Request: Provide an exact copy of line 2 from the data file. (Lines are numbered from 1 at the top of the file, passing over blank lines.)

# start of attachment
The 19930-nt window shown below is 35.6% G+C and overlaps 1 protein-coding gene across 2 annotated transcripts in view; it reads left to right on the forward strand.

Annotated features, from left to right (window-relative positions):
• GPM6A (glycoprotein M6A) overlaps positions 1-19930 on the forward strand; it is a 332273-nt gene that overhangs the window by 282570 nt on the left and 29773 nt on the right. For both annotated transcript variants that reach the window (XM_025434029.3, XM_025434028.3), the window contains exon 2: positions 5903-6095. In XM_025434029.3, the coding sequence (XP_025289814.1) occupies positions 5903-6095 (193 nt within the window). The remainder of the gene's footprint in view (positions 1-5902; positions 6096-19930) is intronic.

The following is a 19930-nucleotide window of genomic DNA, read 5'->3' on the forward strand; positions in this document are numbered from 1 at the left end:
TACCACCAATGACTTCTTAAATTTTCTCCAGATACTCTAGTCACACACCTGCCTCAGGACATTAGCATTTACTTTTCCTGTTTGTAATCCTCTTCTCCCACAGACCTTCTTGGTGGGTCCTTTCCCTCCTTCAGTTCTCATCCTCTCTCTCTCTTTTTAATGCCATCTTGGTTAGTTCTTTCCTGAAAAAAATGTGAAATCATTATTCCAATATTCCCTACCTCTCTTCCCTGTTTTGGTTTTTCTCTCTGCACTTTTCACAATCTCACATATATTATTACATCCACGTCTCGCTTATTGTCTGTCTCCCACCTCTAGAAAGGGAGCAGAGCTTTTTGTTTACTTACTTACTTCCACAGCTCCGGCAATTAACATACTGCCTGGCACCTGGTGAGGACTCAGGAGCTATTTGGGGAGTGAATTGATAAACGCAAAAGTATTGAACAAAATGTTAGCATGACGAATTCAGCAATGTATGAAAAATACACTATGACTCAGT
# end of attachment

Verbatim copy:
Annotated features, from left to right (window-relative positions):